Fake Meat Industry Looking At Maggots As Environmentally Friendly Alternative
If you’d always wanted to try the I’m A Celeb challenges then these plans for new insect products might be the perfect dinner option for you.
Food producers have been looking at introducing insects such as maggots, mealworms, beetles, and crickets into their recipes, in an attempt to alleviate the environmental impact of other food products.
Insects have also been proven to be a solid source of protein, resulting in manufacturers predicting the ‘demand for it will grow much more than what we’re seeing today’.
Tunyawat Kasemsuwan, group director of innovation at Thai Union Group Pcl, which produces canned tuna, noted the ‘growth potential’ insects have to becoming a main component of meals, Bloomberg reports.
Livestock, such as cows, and some grains, require more land and result in a higher carbon footprints compared to insects. To yield one gram of protein, mealworms only require 23 litres of water compared to beef, which takes 112 litres, pork, which uses 57, and chicken, which uses 34 litres.
The insects are actually very nutritious, and don’t actually taste as gross at you’d expect. Maggots, also known as fruit fly larvae, can be hidden easily among other foods, and are said to have a light colour and mild taste, while mealworms contain many vitamins and minerals and are not only clean but odourless too, and grasshoppers and crickets are high in protein.
Locusts and mealworms were confirmed to be fit for human consumption by the EU this year, which means there could be a significant increase in insect products. Applications have also been made for nearly a dozen more insect species, which are currently being reviewed by regulators.
From accumulating almost $1 billion in 2019, by 2030, annual sales of bugs for human consumption are expected to rise to $8 billion, according to Barclays Plc.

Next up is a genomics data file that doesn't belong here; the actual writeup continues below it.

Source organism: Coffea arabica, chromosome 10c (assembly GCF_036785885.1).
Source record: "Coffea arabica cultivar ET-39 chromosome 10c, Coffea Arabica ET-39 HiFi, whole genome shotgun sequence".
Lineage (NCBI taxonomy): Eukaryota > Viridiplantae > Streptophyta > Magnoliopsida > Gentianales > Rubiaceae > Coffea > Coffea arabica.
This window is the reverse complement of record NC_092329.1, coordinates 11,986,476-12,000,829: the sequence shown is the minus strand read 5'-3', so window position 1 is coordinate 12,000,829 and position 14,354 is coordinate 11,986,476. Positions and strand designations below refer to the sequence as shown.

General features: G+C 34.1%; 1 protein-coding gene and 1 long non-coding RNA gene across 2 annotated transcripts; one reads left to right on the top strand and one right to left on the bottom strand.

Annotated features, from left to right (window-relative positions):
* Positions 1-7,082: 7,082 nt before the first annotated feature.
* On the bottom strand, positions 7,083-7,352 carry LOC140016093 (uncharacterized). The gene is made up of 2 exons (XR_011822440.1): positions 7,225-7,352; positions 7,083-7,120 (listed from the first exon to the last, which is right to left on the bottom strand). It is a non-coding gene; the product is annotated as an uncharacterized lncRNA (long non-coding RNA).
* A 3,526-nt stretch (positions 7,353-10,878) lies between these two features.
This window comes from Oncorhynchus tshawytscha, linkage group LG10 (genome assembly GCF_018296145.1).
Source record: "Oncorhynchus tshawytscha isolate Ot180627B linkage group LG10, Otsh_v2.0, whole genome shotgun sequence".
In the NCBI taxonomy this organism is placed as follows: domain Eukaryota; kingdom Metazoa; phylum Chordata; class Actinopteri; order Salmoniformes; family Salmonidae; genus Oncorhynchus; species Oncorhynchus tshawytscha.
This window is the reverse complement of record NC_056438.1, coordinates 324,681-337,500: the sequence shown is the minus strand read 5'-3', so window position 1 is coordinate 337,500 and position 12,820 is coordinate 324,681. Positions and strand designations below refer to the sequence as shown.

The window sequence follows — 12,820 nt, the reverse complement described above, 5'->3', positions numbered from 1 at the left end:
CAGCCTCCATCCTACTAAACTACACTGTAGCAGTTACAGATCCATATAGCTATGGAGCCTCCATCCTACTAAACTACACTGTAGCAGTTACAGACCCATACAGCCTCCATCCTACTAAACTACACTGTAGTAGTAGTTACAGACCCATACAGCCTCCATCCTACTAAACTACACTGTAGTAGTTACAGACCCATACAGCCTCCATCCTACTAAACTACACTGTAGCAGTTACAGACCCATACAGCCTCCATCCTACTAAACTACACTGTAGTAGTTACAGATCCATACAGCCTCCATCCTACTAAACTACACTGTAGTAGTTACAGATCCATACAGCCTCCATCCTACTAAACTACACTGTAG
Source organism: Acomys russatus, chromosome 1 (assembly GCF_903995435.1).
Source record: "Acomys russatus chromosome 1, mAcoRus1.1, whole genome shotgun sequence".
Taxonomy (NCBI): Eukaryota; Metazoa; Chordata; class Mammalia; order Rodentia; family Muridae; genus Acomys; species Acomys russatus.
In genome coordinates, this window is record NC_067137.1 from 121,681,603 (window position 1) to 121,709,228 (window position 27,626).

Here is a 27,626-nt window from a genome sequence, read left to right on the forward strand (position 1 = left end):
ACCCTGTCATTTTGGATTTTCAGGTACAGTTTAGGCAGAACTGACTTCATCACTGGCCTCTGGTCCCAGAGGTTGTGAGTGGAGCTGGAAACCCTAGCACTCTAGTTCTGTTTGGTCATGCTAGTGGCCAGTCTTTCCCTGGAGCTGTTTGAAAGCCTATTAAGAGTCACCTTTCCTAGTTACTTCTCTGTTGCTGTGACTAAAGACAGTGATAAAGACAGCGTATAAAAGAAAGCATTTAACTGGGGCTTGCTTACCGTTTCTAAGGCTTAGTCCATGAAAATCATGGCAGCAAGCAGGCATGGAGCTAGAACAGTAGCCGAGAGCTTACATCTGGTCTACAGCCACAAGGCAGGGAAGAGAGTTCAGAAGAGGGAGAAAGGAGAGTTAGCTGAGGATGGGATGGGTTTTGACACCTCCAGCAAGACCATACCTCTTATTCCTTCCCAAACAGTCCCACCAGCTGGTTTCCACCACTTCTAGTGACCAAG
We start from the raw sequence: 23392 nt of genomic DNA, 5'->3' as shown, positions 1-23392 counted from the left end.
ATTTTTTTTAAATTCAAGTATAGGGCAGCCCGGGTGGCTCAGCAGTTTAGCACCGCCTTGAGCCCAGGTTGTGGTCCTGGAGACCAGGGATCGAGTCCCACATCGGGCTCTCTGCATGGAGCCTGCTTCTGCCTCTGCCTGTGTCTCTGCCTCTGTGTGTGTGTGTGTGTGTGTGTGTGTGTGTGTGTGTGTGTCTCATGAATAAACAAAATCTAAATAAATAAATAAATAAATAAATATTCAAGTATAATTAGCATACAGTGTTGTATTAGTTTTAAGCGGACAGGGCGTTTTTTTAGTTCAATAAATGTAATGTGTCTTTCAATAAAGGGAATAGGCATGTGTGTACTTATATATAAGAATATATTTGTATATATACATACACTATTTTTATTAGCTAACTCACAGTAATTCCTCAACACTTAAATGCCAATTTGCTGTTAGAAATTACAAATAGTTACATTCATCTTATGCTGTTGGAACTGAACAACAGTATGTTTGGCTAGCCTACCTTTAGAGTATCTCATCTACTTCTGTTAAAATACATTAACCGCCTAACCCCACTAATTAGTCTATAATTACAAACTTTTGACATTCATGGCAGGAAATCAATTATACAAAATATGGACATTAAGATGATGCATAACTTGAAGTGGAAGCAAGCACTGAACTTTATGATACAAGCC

Chief executive officer of Aspire Food Group, Mohammed Ashour, stated:
Pound for pound, insects are more efficient than livestock and need less space to grow than soy. And insects are one of the easiest things to make delicious. They take on the flavour of whatever you feed them.
While wealthier locations have refrained from eating bugs on the basis of turning their noses up at them, insects are already being eaten by more than two billion people in developing countries.
Companies are subsequently trying to find ways to mask the taste or flavour of the bugs, such as Thai Union, who invested $30 million in three start-up companies using insect protein in 2019.
An Israeli start-up backed by Thai Union, called Flying Spark, is working on the use of fruit fly larvae as an alternative to seafood. Fruit fly larvae take a week to reach maturity, and the company is combining them with spices, colour and other flavours to mimic canned-tuna.
‘We can create different textures, smells, tastes, and colours using the latest food technology. You can get people to try it once, but if it doesn’t taste great, they’ll never come back,’ CEO of Flying Spark Eran Gronich explained.
However, new ways to grow bugs are also having to now be researched, after supply has begun to overtake demand.
Between 500 to 30,000 tons of insect protein are expected to be made each year by Livin Farms’ facilities in Europe and Asia.
CEO of Livin Farms, Katharina Unger concluded: ‘There’s millions of tons of food waste. With an insect factory, they cut down their emissions and turn the waste into a product they can sell.’
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